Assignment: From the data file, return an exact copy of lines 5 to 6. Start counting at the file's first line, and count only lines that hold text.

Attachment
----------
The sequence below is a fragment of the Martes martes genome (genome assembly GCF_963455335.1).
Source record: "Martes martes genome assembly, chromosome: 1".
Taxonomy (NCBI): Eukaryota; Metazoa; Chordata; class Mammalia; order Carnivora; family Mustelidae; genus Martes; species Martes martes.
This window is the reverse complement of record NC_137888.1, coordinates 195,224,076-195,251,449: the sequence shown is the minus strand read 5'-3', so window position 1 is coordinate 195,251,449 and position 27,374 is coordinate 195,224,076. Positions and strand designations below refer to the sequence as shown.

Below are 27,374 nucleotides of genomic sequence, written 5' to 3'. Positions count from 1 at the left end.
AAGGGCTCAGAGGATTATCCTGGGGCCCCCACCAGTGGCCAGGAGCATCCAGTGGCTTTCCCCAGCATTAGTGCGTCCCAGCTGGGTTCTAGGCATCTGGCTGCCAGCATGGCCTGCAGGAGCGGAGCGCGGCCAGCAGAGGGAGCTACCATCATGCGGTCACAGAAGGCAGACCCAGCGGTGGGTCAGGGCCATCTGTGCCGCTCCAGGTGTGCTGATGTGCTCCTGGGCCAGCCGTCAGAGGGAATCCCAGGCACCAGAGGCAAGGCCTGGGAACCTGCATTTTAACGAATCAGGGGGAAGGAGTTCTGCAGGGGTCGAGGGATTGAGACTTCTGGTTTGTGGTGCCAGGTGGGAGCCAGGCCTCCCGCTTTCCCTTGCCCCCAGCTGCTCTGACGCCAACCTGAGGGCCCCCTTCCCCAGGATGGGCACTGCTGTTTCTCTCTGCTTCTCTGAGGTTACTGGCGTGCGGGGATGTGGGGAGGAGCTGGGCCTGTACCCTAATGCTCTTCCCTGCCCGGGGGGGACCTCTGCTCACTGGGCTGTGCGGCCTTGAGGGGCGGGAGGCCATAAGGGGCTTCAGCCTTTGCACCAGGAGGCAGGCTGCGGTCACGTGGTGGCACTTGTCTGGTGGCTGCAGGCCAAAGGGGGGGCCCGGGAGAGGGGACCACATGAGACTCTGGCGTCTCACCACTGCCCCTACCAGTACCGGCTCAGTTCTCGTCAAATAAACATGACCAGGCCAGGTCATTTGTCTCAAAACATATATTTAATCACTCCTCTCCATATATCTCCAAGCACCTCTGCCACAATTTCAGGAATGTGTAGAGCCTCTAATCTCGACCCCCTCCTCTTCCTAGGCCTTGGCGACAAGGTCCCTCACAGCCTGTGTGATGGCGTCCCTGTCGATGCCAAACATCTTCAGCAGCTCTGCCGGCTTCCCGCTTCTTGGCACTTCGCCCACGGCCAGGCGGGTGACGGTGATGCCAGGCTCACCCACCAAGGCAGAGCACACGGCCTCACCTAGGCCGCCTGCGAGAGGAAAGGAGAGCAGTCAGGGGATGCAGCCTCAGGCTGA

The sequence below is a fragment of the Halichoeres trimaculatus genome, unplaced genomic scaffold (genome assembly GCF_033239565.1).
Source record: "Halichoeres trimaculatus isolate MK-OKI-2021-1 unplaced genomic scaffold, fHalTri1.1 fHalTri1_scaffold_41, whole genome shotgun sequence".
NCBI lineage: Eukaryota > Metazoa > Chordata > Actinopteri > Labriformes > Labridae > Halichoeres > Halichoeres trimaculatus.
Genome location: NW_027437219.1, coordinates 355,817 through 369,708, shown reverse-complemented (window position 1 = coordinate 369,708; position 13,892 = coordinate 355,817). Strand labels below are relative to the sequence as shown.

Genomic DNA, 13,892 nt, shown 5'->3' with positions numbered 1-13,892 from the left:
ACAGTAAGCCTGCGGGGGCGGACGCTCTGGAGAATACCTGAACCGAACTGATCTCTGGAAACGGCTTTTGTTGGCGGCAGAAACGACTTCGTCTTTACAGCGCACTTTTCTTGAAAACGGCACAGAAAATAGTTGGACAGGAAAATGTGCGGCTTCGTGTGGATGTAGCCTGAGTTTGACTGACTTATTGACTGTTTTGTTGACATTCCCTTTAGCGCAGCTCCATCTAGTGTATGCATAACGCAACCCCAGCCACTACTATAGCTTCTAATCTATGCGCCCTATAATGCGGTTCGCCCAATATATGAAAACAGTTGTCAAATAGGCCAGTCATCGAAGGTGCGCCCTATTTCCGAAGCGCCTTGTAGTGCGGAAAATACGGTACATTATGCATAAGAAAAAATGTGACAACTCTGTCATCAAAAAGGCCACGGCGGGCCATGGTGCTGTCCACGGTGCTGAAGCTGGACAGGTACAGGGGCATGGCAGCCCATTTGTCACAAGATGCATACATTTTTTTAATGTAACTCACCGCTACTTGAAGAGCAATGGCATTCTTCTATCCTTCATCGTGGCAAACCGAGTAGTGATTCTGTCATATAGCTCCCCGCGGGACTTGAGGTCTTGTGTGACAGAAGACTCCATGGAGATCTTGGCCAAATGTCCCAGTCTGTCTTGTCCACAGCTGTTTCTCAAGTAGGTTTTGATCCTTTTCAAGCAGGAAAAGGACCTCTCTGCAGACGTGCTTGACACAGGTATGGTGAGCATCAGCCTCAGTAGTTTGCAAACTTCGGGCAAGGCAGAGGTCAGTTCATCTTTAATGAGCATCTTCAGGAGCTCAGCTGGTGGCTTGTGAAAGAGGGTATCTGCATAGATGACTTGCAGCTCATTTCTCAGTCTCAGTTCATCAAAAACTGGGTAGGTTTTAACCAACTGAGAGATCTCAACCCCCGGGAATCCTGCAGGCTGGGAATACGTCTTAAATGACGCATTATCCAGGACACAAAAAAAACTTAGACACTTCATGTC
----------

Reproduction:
Below are 27,374 nucleotides of genomic sequence, written 5' to 3'. Positions count from 1 at the left end.
AAGGGCTCAGAGGATTATCCTGGGGCCCCCACCAGTGGCCAGGAGCATCCAGTGGCTTTCCCCAGCATTAGTGCGTCCCAGCTGGGTTCTAGGCATCTGGCTGCCAGCATGGCCTGCAGGAGCGGAGCGCGGCCAGCAGAGGGAGCTACCATCATGCGGTCACAGAAGGCAGACCCAGCGGTGGGTCAGGGCCATCTGTGCCGCTCCAGGTGTGCTGATGTGCTCCTGGGCCAGCCGTCAGAGGGAATCCCAGGCACCAGAGGCAAGGCCTGGGAACCTGCATTTTAACGAATCAGGGGGAAGGAGTTCTGCAGGGGTCGAGGGATTGAGACTTCTGGTTTGTGGTGCCAGGTGGGAGCCAGGCCTCCCGCTTTCCCTTGCCCCCAGCTGCTCTGACGCCAACCTGAGGGCCCCCTTCCCCAGGATGGGCACTGCTGTTTCTCTCTGCTTCTCTGAGGTTACTGGCGTGCGGGGATGTGGGGAGGAGCTGGGCCTGTACCCTAATGCTCTTCCCTGCCCGGGGGGGACCTCTGCTCACTGGGCTGTGCGGCCTTGAGGGGCGGGAGGCCATAAGGGGCTTCAGCCTTTGCACCAGGAGGCAGGCTGCGGTCACGTGGTGGCACTTGTCTGGTGGCTGCAGGCCAAAGGGGGGGCCCGGGAGAGGGGACCACATGAGACTCTGGCGTCTCACCACTGCCCCTACCAGTACCGGCTCAGTTCTCGTCAAATAAACATGACCAGGCCAGGTCATTTGTCTCAAAACATATATTTAATCACTCCTCTCCATATATCTCCAAGCACCTCTGCCACAATTTCAGGAATGTGTAGAGCCTCTAATCTCGACCCCCTCCTCTTCCTAGGCCTTGGCGACAAGGTCCCTCACAGCCTGTGTGATGGCGTCCCTGTCGATGCCAAACATCTTCAGCAGCTCTGCCGGCTTCCCGCTTCTTGGCACTTCGCCCACGGCCAGGCGGGTGACGGTGATGCCAGGCTCACCCACCAAGGCAGAGCACACGGCCTCACCTAGGCCGCCTGCGAGAGGAAAGGAGAGCAGTCAGGGGATGCAGCCTCAGGCTGA